Mixing It Up (July 31, 2009)
In France they do it all the time – making blends of white grapes and sometimes doing white and black grapes together. Think white Bordeaux, Champagne, Edelzwicker from Alsace and Viognier added to Syrah in the Northern Rhône.
The varietal imperative, a gospel preached in North America by Robert Mondavi, has shaped consumer expectations that the best white wines are made from a single variety, whether that be Chardonnay, Sauvignon Blanc, Pinot Gris or Viognier.
But with the market-driven need for wineries to distinguish their product from their competitors, and consumers' incipient boredom when presented with oceans of Chardonnay, more and more producers are turning to blended white wines.
The trend was started in California by Caymus Vineyards with its 1989 blend of Chardonnay, Sauvignon Blanc, Semillon and Muscat Canelli called Conundrum. The wine astonished the critics and won the top white award at the San Francisco State Fair in 1991. The philosophy behind this wine was summed up in the rhetorical question posed by its winemaker, Jon Bolta: "Why couldn't a wine mirror – in complexity and creativity – the dishes being invented by a new generation of chefs who had no allegiance to the traditions and rules of the past?"
Australia has long blended Chardonnay and Sauvignon (a travesty according to the appellation-bound French. The Italians are more pragmatic. Witness Frescobaldi's Pomino Bianco, a blend of Chardonnay and Pinot Bianco or Antinori's Cervaro della Salla, a blend of Chardonnay and Grechetto). And now Canadian wineries are beginning to look beyond the single-variety white wine.
Stratus burst onto the Ontario wine scene in 2000 with a white blend of Sauvignon Blanc, Viognier, Riesling and Gewurztraminer. Flack Rock Cellars produces a wine called Twisted (Riesling, Gewurztraminer, Chardonnay), a blend which proprietor Ed Madronich says was originally resisted by his winemaker, "but when the blend was put together it was an obvious winner."
Hillebrand's head winemaker, Darryl Brooker, got the idea for his Trius White on a trip to Alsace in 2001. "‘I was impressed with the field blends that most people were dabbling in, specifically Marcel Deiss. I was really impressed with the varieties and what they offered to the blend. It was fun to try and see the different components of what are three very different varieties in respect to aromatics, palate weight/texture and chemistry." Trius White is a blend of Gewurztraminer, Riesling, Pinot Gris and a small amount of Chardonnay. The 2008 vintage has evolved to Gewurztraminer, Riesling, Pinot Gris, Savignin,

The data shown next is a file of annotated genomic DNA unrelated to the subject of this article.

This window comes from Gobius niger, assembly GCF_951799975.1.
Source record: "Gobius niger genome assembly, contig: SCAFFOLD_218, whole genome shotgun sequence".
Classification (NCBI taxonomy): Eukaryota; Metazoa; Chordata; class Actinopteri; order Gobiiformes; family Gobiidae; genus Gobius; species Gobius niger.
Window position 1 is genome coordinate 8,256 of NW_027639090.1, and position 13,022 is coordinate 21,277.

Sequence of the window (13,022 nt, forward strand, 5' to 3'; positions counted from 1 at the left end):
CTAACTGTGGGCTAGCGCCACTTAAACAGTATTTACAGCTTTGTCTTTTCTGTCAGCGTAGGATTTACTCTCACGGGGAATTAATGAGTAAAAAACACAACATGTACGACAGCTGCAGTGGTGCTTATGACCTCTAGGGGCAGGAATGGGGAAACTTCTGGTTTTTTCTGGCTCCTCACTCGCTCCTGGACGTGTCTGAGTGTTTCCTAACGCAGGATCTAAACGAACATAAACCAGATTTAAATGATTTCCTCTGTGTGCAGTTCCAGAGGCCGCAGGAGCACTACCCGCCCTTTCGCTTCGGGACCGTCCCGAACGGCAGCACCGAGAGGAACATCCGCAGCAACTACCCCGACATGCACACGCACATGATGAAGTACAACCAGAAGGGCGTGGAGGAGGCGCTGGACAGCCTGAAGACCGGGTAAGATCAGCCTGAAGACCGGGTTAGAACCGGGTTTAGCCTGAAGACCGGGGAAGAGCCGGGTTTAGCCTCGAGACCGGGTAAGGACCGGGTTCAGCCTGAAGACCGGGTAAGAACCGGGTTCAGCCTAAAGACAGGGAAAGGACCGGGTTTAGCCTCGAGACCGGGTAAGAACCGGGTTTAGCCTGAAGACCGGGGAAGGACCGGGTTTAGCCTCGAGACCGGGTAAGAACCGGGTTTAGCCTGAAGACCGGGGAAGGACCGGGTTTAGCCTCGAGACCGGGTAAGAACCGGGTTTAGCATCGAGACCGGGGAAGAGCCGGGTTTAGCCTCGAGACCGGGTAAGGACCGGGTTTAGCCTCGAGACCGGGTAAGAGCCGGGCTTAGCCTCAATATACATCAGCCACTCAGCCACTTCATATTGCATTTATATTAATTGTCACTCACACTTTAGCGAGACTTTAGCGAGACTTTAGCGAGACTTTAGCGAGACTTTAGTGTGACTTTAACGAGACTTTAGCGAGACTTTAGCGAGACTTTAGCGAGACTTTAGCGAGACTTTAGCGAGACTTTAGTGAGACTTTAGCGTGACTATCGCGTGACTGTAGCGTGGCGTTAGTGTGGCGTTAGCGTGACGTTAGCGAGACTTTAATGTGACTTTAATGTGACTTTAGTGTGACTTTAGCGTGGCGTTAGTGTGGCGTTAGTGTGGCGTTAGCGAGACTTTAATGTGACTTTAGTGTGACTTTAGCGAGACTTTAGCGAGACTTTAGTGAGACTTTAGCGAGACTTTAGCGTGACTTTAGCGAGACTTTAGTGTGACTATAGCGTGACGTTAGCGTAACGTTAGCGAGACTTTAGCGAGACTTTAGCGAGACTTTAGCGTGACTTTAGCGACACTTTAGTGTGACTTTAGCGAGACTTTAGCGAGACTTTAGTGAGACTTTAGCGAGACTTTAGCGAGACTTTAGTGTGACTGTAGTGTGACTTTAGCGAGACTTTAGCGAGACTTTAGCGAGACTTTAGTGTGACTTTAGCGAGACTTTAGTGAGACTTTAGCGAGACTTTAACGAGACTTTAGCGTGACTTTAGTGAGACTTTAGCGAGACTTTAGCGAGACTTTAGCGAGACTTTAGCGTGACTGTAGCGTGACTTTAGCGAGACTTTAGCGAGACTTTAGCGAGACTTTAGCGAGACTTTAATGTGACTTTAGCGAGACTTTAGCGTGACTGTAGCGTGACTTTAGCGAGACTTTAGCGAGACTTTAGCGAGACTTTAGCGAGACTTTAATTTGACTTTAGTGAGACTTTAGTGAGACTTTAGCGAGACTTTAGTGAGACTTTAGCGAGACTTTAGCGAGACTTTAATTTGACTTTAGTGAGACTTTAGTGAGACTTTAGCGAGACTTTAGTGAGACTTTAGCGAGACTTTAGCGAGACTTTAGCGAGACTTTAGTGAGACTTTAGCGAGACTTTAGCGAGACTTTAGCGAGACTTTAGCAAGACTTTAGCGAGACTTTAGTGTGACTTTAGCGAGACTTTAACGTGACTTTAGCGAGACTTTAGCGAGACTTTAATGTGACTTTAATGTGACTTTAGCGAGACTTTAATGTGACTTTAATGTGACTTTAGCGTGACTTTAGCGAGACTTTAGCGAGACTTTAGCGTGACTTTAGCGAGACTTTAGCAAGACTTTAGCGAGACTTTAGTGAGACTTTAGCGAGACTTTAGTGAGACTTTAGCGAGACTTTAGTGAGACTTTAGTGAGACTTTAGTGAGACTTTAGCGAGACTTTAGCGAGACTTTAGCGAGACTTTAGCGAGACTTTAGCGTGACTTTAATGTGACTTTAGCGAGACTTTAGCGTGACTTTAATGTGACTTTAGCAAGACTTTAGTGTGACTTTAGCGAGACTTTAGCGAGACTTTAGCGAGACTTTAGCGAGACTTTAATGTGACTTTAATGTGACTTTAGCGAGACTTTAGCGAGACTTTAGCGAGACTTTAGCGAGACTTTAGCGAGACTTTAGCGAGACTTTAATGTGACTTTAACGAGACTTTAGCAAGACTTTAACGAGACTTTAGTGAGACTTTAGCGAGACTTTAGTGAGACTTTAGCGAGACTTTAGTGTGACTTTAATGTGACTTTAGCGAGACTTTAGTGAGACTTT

Chardonnay and Sauvignon Blanc. In the Okanagan, Joie Wines also pays homage to Alsace with a wine they call A Noble Blend made up of Gewurztraminer, Riesling, Pinot Blanc, Kerner, Muscat, Auxerrois and Ehrenfelser.
In British Columbia the race is truly underway to capture consumer palates with exotic white blends. Hainle Estate's Deep Creek label has a wine called "Wusiwug," a quasi-acronym for "What you see is what you get" and billed as "an array of premium Okanagan grapes with Chardonnay leading the way." Mission Hill's label Fork In The Road Oliver Block 212 White is a blend of Chardonnay, Semillon, Pinot Gris and Viognier. And Tin Horn Creek offers a wine called Collection 2Bench White 2005, a blend of Semillon, Chardonnay, Sauvignon Blanc and Gewurztraminer. The ever-inventive Blasted Church Vineyard's most popular wine is Hatfield's Fuse, a mix of Optima, Ehrenfelser, Pinot Gris, Riesling and Gewurztraminer;
and Sumac Ridge's 2007 vintage of Pinnacle White is a blend of Ehrenfelser, Gewurztraminer, Chardonnay, Pinot Blanc, Sauvignon Blanc and Muscat. On Salt Spring Island, Garry Oaks Winery makes a wine called Prism, a blend of Gewurztraminer and Chardonnay.
We're going to see more of these proprietary blends in future whose constituent parts and percentages of them will change according to the vintage. The non-commital term White after the winery name on the label allows the winemaker great latitude in how he or she creates the wine given the quality of the available varieties in any given year. And look for more experimentation in red blends as well.